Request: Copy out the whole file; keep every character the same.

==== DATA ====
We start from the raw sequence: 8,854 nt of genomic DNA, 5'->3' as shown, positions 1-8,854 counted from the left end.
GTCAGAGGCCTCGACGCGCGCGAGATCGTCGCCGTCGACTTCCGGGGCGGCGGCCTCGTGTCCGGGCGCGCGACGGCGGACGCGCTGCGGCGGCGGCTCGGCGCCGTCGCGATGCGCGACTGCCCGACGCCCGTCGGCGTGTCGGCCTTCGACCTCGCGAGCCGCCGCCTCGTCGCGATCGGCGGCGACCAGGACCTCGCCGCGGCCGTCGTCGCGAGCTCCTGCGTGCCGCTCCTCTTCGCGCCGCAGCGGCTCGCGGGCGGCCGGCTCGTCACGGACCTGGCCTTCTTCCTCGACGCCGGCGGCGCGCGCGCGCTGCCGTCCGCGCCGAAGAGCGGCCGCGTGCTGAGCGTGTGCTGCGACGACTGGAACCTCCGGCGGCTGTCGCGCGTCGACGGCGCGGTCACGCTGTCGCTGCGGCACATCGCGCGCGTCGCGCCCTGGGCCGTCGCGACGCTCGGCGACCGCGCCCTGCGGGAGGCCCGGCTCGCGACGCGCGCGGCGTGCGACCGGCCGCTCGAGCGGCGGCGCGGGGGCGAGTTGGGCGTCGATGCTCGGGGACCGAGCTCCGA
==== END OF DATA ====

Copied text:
We start from the raw sequence: 8,854 nt of genomic DNA, 5'->3' as shown, positions 1-8,854 counted from the left end.
GTCAGAGGCCTCGACGCGCGCGAGATCGTCGCCGTCGACTTCCGGGGCGGCGGCCTCGTGTCCGGGCGCGCGACGGCGGACGCGCTGCGGCGGCGGCTCGGCGCCGTCGCGATGCGCGACTGCCCGACGCCCGTCGGCGTGTCGGCCTTCGACCTCGCGAGCCGCCGCCTCGTCGCGATCGGCGGCGACCAGGACCTCGCCGCGGCCGTCGTCGCGAGCTCCTGCGTGCCGCTCCTCTTCGCGCCGCAGCGGCTCGCGGGCGGCCGGCTCGTCACGGACCTGGCCTTCTTCCTCGACGCCGGCGGCGCGCGCGCGCTGCCGTCCGCGCCGAAGAGCGGCCGCGTGCTGAGCGTGTGCTGCGACGACTGGAACCTCCGGCGGCTGTCGCGCGTCGACGGCGCGGTCACGCTGTCGCTGCGGCACATCGCGCGCGTCGCGCCCTGGGCCGTCGCGACGCTCGGCGACCGCGCCCTGCGGGAGGCCCGGCTCGCGACGCGCGCGGCGTGCGACCGGCCGCTCGAGCGGCGGCGCGGGGGCGAGTTGGGCGTCGATGCTCGGGGACCGAGCTCCGA